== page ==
Wilfried Mallet, Technical Director at Spiders.

What was your career like before you started working in your current position at Spiders?

I began the way you might expect with an IT Engineering Degree, and even if I have always been a passionate fan of video games, I hadn’t even dreamed it would be a possible career path. I did apply to Ubisoft once out of university, just to try and see. I ended up working there a few years, and discovered a fascinating craft.

I then went on to join Monte Cristo, to experience life in a much smaller studio. It was all hustle and bustle, but I learned tons, and worked on a number of different projects.

And right after that the opportunity to create Spiders came along – a call to adventure. With part of the team working on the last game I developed there (Silverfall), we decided to build our own studio to develop our favorite type of games: RPGs.

What motivates you for this job?

What I’ve always enjoyed about this job is the constant evolution. It keeps me going every day. The hardware improves with every console generation, the tools offer more and more possibilities, and the list goes on…  It’s a sector where you can never ever sit on your laurels. You have to permanently be on the look out for new tech solutions, pushing the engines to their limits. It is fascinating and absorbing.


Do you have any anecdotes from your time spent developing video games?

A few years back we noticed a bug in our animation system when a character wasn’t animated. The effect was incredibly violent, the head or the bust started spinning on itself like a diabolical top. It was kind of eerie and we felt bad seeing this poor character tortured like that.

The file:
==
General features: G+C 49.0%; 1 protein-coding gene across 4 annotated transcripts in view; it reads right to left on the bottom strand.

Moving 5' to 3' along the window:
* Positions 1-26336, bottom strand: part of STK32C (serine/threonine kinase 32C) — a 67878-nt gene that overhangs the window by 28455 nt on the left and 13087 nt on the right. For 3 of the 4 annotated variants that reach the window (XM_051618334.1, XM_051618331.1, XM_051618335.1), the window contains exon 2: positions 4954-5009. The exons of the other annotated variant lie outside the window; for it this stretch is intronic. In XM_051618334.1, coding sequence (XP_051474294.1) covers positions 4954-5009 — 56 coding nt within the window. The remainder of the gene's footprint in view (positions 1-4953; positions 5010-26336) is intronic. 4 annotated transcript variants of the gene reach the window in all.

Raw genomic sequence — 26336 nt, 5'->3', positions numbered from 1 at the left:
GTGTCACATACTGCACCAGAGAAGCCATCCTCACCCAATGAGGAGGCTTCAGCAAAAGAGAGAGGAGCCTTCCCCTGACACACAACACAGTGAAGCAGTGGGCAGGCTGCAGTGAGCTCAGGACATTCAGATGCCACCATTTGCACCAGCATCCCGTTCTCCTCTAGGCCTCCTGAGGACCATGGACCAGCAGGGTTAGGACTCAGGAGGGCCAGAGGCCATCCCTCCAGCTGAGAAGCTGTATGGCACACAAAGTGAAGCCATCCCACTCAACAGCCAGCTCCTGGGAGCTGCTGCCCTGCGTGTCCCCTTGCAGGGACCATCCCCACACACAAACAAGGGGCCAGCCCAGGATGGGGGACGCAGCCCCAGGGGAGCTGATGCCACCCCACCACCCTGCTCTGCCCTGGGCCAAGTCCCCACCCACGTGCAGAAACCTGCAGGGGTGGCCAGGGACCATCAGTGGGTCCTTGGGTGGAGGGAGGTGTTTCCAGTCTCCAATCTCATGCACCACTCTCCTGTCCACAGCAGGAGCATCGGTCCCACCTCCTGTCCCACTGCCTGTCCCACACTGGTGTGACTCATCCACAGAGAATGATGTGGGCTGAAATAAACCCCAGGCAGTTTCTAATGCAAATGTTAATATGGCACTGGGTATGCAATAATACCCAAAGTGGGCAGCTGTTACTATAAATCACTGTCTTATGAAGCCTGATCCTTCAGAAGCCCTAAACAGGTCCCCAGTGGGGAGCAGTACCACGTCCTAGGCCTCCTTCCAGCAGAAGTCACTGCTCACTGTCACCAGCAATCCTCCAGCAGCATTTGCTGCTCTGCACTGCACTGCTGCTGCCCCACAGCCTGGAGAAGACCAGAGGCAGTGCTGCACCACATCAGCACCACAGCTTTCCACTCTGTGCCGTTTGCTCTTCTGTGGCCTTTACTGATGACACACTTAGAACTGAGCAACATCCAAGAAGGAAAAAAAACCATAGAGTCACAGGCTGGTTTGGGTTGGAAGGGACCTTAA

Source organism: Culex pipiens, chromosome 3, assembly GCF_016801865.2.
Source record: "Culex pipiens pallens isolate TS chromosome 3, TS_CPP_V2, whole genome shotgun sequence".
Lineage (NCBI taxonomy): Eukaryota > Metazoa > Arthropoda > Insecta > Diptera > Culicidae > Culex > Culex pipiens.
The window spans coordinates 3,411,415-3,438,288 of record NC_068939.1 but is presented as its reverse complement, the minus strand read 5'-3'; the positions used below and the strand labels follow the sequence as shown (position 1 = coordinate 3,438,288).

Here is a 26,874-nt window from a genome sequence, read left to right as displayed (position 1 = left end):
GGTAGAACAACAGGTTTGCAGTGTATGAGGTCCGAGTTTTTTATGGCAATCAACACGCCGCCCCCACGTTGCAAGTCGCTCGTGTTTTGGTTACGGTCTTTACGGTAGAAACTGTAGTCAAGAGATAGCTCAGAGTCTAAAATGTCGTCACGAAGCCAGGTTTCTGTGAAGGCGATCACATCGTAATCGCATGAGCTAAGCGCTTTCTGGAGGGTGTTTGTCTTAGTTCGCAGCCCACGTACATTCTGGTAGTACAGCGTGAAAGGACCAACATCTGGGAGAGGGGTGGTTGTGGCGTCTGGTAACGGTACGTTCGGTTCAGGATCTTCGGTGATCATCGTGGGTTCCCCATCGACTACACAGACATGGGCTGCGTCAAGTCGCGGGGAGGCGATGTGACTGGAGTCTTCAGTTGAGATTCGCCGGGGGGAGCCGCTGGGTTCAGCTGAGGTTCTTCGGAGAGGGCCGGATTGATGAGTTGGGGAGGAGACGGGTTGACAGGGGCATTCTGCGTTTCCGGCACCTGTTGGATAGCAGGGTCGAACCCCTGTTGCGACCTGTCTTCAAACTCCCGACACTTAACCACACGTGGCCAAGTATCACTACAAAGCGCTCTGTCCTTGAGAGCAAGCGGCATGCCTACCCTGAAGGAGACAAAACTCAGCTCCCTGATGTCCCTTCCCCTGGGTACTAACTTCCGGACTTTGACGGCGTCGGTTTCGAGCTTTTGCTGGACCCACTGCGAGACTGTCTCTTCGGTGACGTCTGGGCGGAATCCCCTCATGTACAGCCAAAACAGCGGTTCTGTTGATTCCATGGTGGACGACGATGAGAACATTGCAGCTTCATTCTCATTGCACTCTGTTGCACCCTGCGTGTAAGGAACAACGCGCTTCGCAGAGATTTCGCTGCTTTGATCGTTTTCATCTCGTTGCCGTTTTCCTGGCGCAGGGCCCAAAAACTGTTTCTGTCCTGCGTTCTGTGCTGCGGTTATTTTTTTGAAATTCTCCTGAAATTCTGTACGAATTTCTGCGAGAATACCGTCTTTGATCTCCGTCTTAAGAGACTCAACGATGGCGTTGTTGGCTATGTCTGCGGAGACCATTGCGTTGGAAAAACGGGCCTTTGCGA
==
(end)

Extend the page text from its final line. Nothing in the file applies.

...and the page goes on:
In the end we decided not to correct the bug, and it’s still hiding in the game. We discovered that it was a great way to detect a missing animation in the game. The bug is now working for us!

Your proudest moment?

I can’t think of any one moment in particular but more the body of work crafted at Spiders and on our engine, the Silk Engine. We were able to put together a truly talented team of programmers to soup it up part by part over the course of developing our projects, and it’s impressive. To tell the truth, I’m still surprised every day by the possibilities we have now compared to our extremely modest beginnings with “Faery: Legends of Avalon”. We’ve come a long way.

Can you tell us something you personally felt about GreedFall?

I think what I like most about Greedfall is that after so many years spent wandering the oppressive and covered cities of Mars: War Logs and The Technomancer, we can finally take a breath of fresh air!

That is in fact one of our most important technical challenges on this project: the change of scale and environment compared to our last projects. We are ambitious, with vast zones and a full open sky. This meant we had to make profound changes in the engine and beef up our tools, and the artists took advantage of them every day when they built the environment of the isle in GreedFall.